BERLIN, Germany — Germany’s largest fitness operator McFit has launched a brand new fitness concept with the aim of rolling it out across Europe.
The low-cost gym chain, which boasts over one million members, anticipates opening 30 new studios before the end of 2017.
Originally launched in Bonn and Salzburg in July 2016, John Reed Fitness Music Clubs focus on elements of design and music to create the “atmosphere of a dance club”. Studios host live DJ sets every week, showcasing an eclectic range of music “to drive athletes to peak performances,” while the decor of each club pushes the boundaries of design.
Inspired by McFIT Founder Rainer Schaller’s travels, customers can expect to find union jack rugs, faux leather sofas and large buddhas alongside the usual array of exercise equipment.
With fitness memberships breaking the 10 million mark for the first time in Germany in 2016, McFit is leveraging the upturn aggressively. Earlier this month, the fitness giant launched a ‘concept store’ in Berlin unveiling its plans to launch a second separate chain of virtual-only studios, which it also plans to introduce throughout Europe.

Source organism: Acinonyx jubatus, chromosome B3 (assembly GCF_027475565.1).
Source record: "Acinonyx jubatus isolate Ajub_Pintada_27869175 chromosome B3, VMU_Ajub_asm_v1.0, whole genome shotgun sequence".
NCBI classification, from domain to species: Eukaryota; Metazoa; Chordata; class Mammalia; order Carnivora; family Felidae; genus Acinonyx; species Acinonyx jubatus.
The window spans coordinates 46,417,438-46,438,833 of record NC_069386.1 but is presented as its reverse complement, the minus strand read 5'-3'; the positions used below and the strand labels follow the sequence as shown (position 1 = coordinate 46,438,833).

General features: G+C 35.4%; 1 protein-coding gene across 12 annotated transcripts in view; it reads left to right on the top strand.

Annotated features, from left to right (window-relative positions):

According to Health Club Management, the €10m venue called ‘World of Cyberonics’ is envisioned as both a gym, information point and a new tourist attraction for Berlin. “This space is designed to redefine fitness and catapult it into the future,” McFit spokesperson Pierre Geisensetter told the publication.
“We take visitors on a journey where they forget and escape their everyday life. The aim is for them to focus entirely on themselves and their workouts, and this can only function in symbiosis with good design,” he added.
A far cry from the brand’s roots, both of McFit’s new experiential concepts target the more premium end of the fitness market, which for a company that’s built it success off the back of the budget model, might appear to be a risky move.
However, with fitness club revenues in Europe rising by almost 5% percent last year to €26.7 billion, and the premium model continuing to poach customers from mid-market operators, the potential return on investment could well be worth the gamble.